Revisionist Realigment History: What If Syracuse Joined the ACC in 2004?

What If Syracuse Left the ACC Back in 2004?

What If Syracuse Left the ACC Back in 2004?

Over on Troy Nunes Is An Absolute Magician, I’ve recently undertaken a project that basically hits “reset” on how the ACC has realigned over the past decade. As most know, it was nearly Syracuse that got one of the initial invites to the league back in 2003, not Virginia Tech, and this series of posts looks at the alternate, more-“Orange” reality where Mark Werner’s political shuffling never happened.

Since it’s a Syracuse-focused blog, obviously the emphasis will be on how the Orange perform, but it’s still a fun look at what could’ve been. In no way is this a perfectly scientific study, but with the power of WhatIfSports.com and its historical simulation engine, at least we can run accurate comparisons year-by-year.

With that said, go check out today’s post, which looks at the first year — 2004 — and how Syracuse manages its first year in its new conference. As a bit of a teaser, here’s how the adjusted standings shake out:

ACC Football Standings, 2004

1. Florida State (9-3) (6-2)

2. North Carolina (7-5) (6-2)

3. Miami (9-3) (5-3)

4. Virginia (8-4) (5-3)

5. Georgia Tech (8-4) (5-3)

6. Syracuse (6-6) (4-4)

7. Clemson (6-5) (4-4)

8. Maryland (5-6) (3-5)

9. NC State (4-7) (2-6)

10. Wake Forest (4-7) (1-7)

11. Duke (2-9) (1-7)

Check back every week, as I’ll be doing these for both football and basketball each season, leading up to 2012.

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5 thoughts on “Revisionist Realigment History: What If Syracuse Joined the ACC in 2004?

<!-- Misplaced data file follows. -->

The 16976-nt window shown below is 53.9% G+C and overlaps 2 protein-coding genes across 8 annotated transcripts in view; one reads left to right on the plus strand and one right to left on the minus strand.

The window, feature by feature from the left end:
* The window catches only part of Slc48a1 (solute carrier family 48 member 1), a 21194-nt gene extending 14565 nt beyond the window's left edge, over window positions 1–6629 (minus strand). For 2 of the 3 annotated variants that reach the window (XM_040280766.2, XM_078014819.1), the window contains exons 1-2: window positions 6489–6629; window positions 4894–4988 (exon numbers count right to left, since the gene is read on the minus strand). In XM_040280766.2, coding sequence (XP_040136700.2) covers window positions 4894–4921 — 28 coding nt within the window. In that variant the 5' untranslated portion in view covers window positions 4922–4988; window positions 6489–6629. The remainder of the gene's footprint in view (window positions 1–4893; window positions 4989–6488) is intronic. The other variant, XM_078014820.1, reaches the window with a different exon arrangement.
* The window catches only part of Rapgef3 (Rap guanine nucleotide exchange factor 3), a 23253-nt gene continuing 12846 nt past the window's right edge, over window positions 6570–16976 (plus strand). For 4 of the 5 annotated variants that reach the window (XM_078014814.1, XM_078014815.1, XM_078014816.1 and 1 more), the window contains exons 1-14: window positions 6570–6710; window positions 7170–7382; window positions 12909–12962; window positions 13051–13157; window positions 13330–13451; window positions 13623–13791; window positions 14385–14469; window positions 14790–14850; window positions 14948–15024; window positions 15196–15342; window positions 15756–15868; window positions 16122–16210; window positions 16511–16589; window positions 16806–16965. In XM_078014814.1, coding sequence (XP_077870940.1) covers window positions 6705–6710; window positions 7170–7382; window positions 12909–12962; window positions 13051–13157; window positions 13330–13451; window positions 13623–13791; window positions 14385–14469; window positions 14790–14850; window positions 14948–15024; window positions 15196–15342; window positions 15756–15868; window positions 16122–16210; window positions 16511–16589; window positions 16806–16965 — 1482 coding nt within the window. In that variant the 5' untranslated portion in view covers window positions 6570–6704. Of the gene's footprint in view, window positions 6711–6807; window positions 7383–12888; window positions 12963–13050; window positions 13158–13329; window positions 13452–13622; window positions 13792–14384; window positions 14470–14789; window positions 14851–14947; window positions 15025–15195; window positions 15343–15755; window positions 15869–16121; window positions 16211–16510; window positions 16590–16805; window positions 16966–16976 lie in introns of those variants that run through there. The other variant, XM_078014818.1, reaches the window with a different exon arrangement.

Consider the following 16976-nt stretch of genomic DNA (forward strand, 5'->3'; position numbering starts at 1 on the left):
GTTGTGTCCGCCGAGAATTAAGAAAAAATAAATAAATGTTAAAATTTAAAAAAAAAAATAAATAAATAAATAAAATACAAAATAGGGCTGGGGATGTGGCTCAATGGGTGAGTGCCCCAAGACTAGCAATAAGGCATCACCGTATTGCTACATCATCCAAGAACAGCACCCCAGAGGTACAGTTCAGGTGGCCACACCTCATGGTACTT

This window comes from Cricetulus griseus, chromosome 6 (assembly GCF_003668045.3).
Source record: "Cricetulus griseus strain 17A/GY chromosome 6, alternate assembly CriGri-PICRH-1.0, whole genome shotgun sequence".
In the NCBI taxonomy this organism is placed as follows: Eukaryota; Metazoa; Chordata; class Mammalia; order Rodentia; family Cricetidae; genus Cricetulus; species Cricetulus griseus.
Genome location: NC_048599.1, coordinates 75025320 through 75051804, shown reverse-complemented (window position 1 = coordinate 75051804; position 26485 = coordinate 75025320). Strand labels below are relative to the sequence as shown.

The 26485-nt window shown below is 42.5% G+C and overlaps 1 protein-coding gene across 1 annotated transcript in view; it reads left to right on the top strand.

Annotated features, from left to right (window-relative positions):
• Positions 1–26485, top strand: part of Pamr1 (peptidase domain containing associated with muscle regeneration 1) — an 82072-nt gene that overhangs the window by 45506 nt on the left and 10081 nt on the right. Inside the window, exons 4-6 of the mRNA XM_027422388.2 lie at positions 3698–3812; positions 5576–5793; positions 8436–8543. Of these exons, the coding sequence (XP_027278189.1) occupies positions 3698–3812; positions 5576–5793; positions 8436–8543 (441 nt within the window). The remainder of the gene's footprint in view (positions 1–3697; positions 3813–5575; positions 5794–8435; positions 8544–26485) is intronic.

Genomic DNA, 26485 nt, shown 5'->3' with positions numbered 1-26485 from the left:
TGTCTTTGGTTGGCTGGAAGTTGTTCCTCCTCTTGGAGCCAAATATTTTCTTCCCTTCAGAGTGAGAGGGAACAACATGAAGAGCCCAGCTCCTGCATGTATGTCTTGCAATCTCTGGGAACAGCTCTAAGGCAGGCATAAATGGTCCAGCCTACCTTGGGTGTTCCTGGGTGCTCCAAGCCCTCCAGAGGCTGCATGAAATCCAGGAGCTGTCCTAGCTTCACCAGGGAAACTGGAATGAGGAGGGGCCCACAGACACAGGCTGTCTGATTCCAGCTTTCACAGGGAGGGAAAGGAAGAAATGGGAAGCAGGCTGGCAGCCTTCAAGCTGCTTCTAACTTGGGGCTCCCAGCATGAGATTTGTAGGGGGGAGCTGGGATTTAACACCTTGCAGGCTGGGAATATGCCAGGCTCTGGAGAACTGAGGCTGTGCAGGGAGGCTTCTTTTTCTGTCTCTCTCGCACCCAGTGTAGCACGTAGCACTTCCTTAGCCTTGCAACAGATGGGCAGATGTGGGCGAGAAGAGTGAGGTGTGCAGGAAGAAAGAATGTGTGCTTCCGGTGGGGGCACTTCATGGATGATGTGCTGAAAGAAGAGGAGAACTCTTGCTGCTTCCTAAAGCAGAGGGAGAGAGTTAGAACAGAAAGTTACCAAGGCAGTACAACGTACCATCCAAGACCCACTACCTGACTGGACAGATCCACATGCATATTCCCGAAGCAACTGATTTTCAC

1. This is interesting. Did you consider any other scenarios Since the seemingly never-ending realignment saga began in 2010, I’ve wondered how an 18-team ACC football conference would have fared. Something like the following:

    North Division
    Boston College
    Connecticut
    Maryland
    Miami
    Penn State
    Pittsburgh
    Rutgers
    Syracuse
    West Virginia
    South Division
    Clemson
    Duke
    Florida State
    Georgia Tech
    North Carolina
    North Carolina State
    Virginia
    Virginia Tech
    Wake Forest

    This configuration could preserve schedules and rivalry games very similar to what both the ACC and Big East were playing pre-2004 with a 9 game conference schedule. 6 teams would have permanent cross division opponents (Miami/FSU, UMD/UVA, and WVU/VT) and the remaining 12 teams would rotate among each other.

    • For basketball scheduling, I could see two scenarios. Either a 19 team league with Notre Dame (and an 18 game schedule) or two 12-team leagues as follows.

      ACC

      Clemson
      Duke
      Florida State
      Georgia Tech
      Maryland
      Miami
      North Carolina
      North Carolina State
      Penn State
      Virginia
      Virginia Tech
      Wake Forest

      Big East

      Boston College
      Connecticut
      Georgetown
      Notre Dame
      Pittsburgh
      Providence
      Rutgers
      St. John’s
      Seton Hall
      Syracuse
      Villanova
      West Virginia

      • Both really great ideas. If we could go back in time, I really would’ve preferred a larger-scale merger between the two leagues around 2004. Keeps rivalries intact and avoids the mess that’s happened since. Also, with such a large league of powerful schools in key markets, no way anyone sees the ACC as vulnerable.

        Alas, we’ve gone too far for it to work. But sure would’ve been nice.

        • That’s the biggest issue with college sports — complete lack of vision. If conference commissioners were smart, they’d understand that they’re better off creating alliances between conferences, rather than expanding. That way, you can still keep autonomy, culture, rivalries — all the best parts of college sports — and still put yourself in a financially advantageous situation.

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